Research Horizons


State Laws Set the Tone for Safety and Risk of Suicide Among LGBTQ Youth

U.S. States with LGBTQ Antibullying Laws
U.S. States with LGBTQ Antibullying Laws


Suicide attempts are 18% lower when states clearly include sexual orientation and gender identity in antibullying laws. States with more gay/straight alliances have lower rates of physical harm and suicide.

Data from a nationwide survey of LGBTQ youth reveals that state antibullying laws can have a protective effect – but only when those laws specify that students’ sexual orientation and/or gender identity should be protected.

This key finding, plus data suggesting that schools with gay/straight alliances are seen by LGBTQ youth as providing an “affirming” environment, were published online April 1, 2024, in the journal LGBT Health. The findings are based on responses from more than 27,000 students ages 13-24 years old in 44 states.

“This study is the first that we know of that examines the effects of statewide enumerated antibullying laws on LGBTQ youth using a sample population which includes questions about gender identity,” says lead author Landon Krantz, MD, a member of the Division of General and Community Pediatrics at Cincinnati Children’s.

“These findings are important because there are strong efforts right now to reduce suicide and protect children in school, particularly LGBTQ children who are at higher risk. When comparing multiple strategies into a model, we found that there are things we can do at the state level and at the local, school level to make an impact,” Krantz says.

In the United States, 23 states have “enumerated” antibullying laws, while 27 states do not. The study reports that states with specific protection for LGBTQ youth had an 18% lower rate of suicide attempts and a 3% lower rate of physical violence reported by LGBTQ youth. The detailed survey was conducted by The Trevor Project, a non-profit organization that focuses of preventing suicide among LGBTQ youth.

School-based programs also can help

Meanwhile, even in states that lack focused antibullying laws, many local schools seek to establish affirming environments so that LGBTQ youth can feel safe at school.

Analysis by the research team at Cincinnati Children’s revealed that the existence of a peer-to-peer gay/straight alliance (sometimes referred to as a gender sexuality alliance) organization at the school offered a small but statistically significant improvement in safety experienced by LGBTQ students. This factor was independent of the existence of strong state antibullying laws.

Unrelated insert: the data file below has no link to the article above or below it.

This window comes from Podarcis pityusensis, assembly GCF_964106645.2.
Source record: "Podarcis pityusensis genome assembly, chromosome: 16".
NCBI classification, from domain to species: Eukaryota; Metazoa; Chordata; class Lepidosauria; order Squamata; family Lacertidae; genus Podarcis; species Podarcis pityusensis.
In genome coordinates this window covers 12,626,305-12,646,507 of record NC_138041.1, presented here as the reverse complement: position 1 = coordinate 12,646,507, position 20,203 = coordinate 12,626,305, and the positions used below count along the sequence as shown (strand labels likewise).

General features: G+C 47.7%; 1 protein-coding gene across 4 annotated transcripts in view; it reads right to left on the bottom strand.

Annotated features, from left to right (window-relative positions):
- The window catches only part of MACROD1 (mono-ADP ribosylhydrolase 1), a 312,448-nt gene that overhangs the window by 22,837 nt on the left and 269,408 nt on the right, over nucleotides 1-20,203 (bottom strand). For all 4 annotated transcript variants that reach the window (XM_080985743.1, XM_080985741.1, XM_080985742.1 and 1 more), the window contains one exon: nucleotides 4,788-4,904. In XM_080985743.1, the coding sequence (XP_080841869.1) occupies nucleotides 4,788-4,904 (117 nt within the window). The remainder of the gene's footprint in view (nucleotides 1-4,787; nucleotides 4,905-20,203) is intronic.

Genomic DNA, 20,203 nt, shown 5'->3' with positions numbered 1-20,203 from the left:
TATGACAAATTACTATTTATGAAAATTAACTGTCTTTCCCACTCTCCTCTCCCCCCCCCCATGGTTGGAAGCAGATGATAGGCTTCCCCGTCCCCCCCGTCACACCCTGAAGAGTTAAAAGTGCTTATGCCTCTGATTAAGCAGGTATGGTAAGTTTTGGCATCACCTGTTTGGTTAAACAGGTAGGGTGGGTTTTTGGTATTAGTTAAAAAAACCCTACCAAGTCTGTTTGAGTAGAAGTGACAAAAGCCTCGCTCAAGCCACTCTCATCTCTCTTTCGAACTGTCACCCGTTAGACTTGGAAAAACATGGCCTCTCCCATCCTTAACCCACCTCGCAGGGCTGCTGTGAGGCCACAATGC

However, other school-based interventions had no significant impact, including awareness training for health education teachers, staff-wide professional development sessions, and schoolwide publicizing of antibullying polices.

This finding does not necessarily mean that staff training lacks relevance. Instead, when multiple intervention efforts occur at the same time, the presence of a gay/straight alliance had the strongest statistical evidence for building safe school environments.

“The encouraging news here is that local, school-level measures can make a difference even if a state’s political climate is resistant to enumerated antibullying laws,” Krantz says. “Finding ways to support local-level interventions has become an urgent need given the recent surge in state legislation that undermines affirming and safe schools spaces for LGBTQ students.”

Next steps

Looking forward, Krantz and colleagues say more research is needed to understand what types of suicide-prevention curricula are best suited for LGBTQ youth, because even in states with strong antibullying laws, a large gap remains between the risk of suicide among LGBTQ students and the rest of a school’s population.

Another limit on the potential power of school-based interventions is that the harassment experienced by LGBTQ youth is not limited to school settings.

“While antibullying protections are effective, they are likely insufficient to address the mental health struggles of LGBTQ youth,” the co-authors state. “More work is needed to improve the lives of LGBTQ youth across communities and across the country.”

About the study

In addition to Kranz, Cincinnati Children’s co-authors from Cincinnati Children’s and the University of Cincinnati College of Medicine included Melinda MacDougall, MS, Shelley Ehrlich, MD, ScD, MPH, and William Brinkman, MD, Med, MSc.

Funding sources for this project included the Bureau of Health Professions (BHPr), the Health Resources and Services Administration (HRSA), and the Department of Health and Human Services (DHHS).

Disclaimer: The contents are those of the author(s) and do not necessarily represent the official views of, nor an endorsement, by HRSA, HHS, or the U.S. Government.

Publication Information
Original title: The Impact of Statewide Enumerated Antibullying Laws and Local School Interventions on School Spaces, Physical Harm, and Suicide Attempts for LGBTQ Youth
Published in: LGBT Health
Publish date: Apr. 1, 2024

Research By

Landon Krantz, MD
Landon Krantz, MD
Division of General and Community Pediatrics

My research interests center around adolescent mental health and how to support adolescents as they navigate those particularly challenging teenage years.